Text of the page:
Our facilities have diligently maintained strict health and safety standards and we remain committed to all measures needed to keep our employees safe. Thanks to the hard work of our teams, all of our manufacturing facilities and distribution centers remain open and fully operational. A big thanks to Team Central for their continued dedication and strong execution. As you know, just a couple of months ago, we held an Investor Day, where we shared our Central to Home strategy, our strategic roadmap for how we will take our business, our brands and our people into the future. The foundation of our strategy starts with an inspiring company purpose to nurture happy and healthy homes.

Our employees are equally excited by our new bold mission to lead the future of the Garden and Pet industries. And this all culminates with our five strategic pillars. These pillars provide our organization with clear direction and a roadmap for the next few years. It starts with our focus to connect with and understand our consumers better than ever, building and growing brands consumers love, investing in demand creation and creating disruptive innovation platforms.

The second pillar is about the customer, our retail partners. Here, our goal is to win with winning customers and channels. We will accomplish this by building a leading eCommerce platform, strengthening our relationships with our winning retail partners, responding to channel shifts and improving our sales capabilities. The third pillar is focused on strengthening Central’s portfolio from optimizing our brands and business units to our evolved M&A strategy and our social responsibility agenda.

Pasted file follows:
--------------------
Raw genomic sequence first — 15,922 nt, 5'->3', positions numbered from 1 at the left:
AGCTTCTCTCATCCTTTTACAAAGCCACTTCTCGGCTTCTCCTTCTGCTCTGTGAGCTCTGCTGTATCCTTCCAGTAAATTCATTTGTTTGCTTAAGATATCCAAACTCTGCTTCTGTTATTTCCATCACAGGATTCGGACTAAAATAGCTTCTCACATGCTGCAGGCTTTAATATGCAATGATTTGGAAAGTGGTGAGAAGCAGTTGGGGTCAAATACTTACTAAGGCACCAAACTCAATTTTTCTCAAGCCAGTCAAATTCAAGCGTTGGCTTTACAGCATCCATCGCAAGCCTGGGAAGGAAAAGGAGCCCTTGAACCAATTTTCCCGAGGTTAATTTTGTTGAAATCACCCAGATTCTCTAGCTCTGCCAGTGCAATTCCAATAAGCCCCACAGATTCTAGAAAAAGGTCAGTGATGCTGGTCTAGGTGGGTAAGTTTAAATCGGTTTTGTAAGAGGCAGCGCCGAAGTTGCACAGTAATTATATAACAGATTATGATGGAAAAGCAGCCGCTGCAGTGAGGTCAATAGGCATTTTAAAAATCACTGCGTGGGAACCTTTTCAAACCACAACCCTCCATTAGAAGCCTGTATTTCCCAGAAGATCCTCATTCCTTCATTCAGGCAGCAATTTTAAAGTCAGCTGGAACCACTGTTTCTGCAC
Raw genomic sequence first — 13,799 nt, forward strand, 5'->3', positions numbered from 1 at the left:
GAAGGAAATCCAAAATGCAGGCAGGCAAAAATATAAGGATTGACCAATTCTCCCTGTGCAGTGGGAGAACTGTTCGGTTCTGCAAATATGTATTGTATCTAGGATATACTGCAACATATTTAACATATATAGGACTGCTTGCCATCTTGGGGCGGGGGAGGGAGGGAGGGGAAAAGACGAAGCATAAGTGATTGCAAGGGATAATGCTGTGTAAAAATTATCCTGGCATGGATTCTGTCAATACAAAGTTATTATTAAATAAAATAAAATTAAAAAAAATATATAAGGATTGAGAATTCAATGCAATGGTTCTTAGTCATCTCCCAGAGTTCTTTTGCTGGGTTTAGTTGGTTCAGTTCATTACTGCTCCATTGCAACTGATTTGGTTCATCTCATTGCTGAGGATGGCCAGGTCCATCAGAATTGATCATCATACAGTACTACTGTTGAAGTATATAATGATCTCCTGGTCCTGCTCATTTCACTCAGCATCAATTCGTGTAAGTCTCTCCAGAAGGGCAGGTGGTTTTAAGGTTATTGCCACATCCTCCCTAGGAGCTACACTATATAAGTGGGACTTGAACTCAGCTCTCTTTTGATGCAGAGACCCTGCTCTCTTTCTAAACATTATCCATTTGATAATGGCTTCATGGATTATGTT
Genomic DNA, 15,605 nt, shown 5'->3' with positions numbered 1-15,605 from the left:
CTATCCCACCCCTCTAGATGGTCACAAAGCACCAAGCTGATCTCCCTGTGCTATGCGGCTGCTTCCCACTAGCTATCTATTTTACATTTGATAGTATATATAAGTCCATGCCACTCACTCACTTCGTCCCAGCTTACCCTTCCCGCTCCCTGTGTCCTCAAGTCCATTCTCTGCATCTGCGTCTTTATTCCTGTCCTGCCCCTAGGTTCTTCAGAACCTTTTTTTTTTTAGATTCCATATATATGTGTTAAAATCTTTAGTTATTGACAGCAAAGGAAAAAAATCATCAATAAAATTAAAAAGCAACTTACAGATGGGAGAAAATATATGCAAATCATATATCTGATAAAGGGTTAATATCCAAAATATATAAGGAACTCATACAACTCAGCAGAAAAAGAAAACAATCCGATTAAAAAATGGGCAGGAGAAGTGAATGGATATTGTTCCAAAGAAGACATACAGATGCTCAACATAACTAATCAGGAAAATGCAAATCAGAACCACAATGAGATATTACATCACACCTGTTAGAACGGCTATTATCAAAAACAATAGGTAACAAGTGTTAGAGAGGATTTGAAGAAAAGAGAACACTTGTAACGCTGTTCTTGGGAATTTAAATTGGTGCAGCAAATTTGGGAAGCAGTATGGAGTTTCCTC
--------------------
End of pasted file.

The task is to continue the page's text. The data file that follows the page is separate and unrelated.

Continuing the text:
The fourth strategy centers on cost. Our goal is to reduce costs to improve margins and fuel growth across the enterprise. Our priorities include operating with excellence, stepping up our net productivity efforts, improving our cash position and better leveraging our scale. And finally, culture. This pillar is dedicated to our most important asset, our people. We want to recruit and retain the best talent, strengthen our entrepreneurial business unit-led growth culture and make Central a great place to work that embraces diversity and inclusion. Our long-term strategy will be measured through our success in three critical areas, delivering top tier financial performance, building a strong portfolio with leading brands, and becoming the destination for top talent in our Industries.

A great example of early progress against our Central to Home strategy is our recent acquisition news. We’ve evolved our M&A priorities toward an ambition to acquire growth and margin accretive brand focused companies with talented management teams. As you’ve seen in our recent press releases, we announced three additions to our Central portfolio. Based on the timing of these, only, DoMyOwn had a minor impact on our Q1 results. We are confident these acquisitions offer attractive returns, will position us for continued growth, add new capabilities and enable us to achieve our long-term targets.